What we've been up to this month:

Ranging from heartfelt, introspective pieces that explore identity and personal relationships to fantastical, imaginative and energetic ideas and collaborations, we have witnessed an extraordinary outpouring of creativity in the children and young people we work with this month. We have seen young carers, young people with disabilities and marginalised young people push the boundaries of what they can achieve and build supportive relationships with those around them in the process.

This month, we’d like to share Rebecca’s story with you. Rebecca (not her real name), aged 13, has special educational needs and falls on the autistic spectrum. We spent time with Rebecca and her classmates, who all have moderate learning difficulties and helped them write stories, exchange ideas, and produce designs for a mural to be displayed at their local supermarket.

The programme gave young people with disabilities the opportunity to collaborate, improve their confidence and feel included in city living. Starting with storytelling and drama, they collaborated to write their own story, which they transformed into a piece of visual art.

Rebecca told us:

“When I meet new people I often feel scared to talk in case I upset anyone or say something wrong. When the project began, I was really scared to speak but, because all my friends were there for me, I got used to talking. Working with other young people to create stories and visual art has helped me to feel comfortable around people who I don’t know.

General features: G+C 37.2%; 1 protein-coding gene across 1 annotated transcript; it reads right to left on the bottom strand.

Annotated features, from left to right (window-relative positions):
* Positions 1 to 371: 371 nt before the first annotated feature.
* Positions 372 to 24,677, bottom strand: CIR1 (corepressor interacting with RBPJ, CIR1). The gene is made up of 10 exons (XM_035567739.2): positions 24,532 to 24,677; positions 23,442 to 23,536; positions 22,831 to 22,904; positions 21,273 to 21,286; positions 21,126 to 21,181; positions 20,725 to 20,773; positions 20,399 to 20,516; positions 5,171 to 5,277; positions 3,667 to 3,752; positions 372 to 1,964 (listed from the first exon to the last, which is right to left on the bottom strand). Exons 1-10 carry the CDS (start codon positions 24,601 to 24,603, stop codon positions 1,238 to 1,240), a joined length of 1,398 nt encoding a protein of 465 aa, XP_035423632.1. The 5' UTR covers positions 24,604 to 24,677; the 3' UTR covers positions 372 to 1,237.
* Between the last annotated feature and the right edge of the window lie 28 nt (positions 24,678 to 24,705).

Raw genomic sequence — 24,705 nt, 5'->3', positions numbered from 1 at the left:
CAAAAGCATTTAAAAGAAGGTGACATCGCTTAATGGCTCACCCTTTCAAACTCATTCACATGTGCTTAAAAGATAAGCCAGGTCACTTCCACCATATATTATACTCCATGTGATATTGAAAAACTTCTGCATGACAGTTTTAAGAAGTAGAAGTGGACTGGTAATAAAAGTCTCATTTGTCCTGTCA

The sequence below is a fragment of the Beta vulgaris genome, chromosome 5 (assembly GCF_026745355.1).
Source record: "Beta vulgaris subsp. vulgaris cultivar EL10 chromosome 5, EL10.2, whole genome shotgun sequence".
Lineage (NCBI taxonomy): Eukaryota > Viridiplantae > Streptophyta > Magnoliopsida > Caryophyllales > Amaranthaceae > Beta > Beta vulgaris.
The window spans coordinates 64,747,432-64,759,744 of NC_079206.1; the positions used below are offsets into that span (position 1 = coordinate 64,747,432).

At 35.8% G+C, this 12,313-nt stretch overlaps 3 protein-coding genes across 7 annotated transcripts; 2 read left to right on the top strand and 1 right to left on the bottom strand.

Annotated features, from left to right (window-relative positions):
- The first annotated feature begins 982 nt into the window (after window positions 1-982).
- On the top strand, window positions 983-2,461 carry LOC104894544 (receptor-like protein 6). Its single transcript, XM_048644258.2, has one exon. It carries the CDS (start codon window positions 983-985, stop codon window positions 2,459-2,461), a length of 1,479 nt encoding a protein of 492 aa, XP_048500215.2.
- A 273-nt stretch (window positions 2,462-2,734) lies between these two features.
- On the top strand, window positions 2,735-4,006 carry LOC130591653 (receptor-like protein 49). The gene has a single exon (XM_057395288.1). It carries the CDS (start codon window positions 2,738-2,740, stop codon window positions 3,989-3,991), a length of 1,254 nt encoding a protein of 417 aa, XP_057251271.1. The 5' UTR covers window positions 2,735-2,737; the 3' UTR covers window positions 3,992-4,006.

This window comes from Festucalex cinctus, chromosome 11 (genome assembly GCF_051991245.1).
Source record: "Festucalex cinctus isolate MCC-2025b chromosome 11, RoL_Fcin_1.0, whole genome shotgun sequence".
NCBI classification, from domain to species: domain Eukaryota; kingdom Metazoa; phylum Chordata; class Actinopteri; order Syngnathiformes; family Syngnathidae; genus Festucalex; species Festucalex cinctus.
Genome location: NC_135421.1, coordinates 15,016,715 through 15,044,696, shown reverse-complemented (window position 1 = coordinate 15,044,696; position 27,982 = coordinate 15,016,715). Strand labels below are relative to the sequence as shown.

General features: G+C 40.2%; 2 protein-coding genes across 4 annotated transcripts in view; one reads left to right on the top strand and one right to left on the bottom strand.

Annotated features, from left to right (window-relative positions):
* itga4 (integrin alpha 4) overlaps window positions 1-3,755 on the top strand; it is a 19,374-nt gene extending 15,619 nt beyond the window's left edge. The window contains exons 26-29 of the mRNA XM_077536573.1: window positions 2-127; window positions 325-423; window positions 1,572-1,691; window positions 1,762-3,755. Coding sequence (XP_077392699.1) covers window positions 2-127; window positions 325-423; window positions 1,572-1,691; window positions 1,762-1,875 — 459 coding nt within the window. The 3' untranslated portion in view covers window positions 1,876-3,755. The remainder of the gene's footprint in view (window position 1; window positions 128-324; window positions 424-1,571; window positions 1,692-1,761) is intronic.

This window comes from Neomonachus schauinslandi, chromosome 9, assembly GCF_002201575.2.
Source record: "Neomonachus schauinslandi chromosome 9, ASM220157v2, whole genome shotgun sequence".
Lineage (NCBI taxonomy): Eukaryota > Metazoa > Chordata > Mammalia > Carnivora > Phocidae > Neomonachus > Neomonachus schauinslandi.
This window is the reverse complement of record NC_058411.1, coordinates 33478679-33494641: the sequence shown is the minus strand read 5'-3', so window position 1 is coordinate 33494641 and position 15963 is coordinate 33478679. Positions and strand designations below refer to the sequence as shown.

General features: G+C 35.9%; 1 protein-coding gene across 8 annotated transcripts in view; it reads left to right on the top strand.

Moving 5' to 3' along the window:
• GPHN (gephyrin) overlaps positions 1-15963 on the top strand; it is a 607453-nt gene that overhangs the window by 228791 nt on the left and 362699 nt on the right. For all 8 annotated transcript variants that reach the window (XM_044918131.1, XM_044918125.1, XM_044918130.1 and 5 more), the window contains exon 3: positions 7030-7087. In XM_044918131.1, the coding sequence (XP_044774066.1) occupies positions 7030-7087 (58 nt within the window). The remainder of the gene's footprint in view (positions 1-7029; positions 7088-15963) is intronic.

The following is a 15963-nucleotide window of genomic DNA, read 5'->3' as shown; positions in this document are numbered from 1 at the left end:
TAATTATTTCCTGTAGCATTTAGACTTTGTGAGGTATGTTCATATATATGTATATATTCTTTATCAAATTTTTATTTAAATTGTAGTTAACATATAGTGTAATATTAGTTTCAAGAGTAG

I had never written a story before because I often need help with my spelling. My mum is always busy with my brother and sisters so I never really get the chance to write stories or write things down with her. In the visual art workshops, we made masks, drew pictures and used old scraps of wool and cotton to make a picture on the floor. I really enjoyed that part.

I made three new friends during the project. Sometimes I can fall out with people in my class but the workshops have made me feel a lot closer to some of them. Because I have problems and can misunderstand things, I sometimes feel confused and need people to help me. Thanks to everyone else, I grew to understand what we were doing quite quickly.”

Also this month

  • The Create team joined a crowd of revelling Raise Your Hands supporters at April’s Bingo Wings event. After a round of delicious hot wings, we got down to a tense game of bingo. Our Project Manager Kristian called bingo at the same time as another RYH supporter and the two battled it out in a dance-off! Kristian’s slick moves saw him crowned champion and the lucky winner of an afternoon as captain of a canal boat
  • Young carers in Winchester explored their local environment from a different perspective: through the lens of a camera! Check out this gallery from our photography project, documenting their encounters with rushing streams, flowering trees and the moment they happened upon a baby deer
  • We continued to examine the natural world in our music and songwriting workshops with young carers in Kingston. During the Easter holidays, they came together in small groups to compose music and write lyrics based on the seasons



To find out about more of our projects with disadvantaged and vulnerable children and adults visit our blog.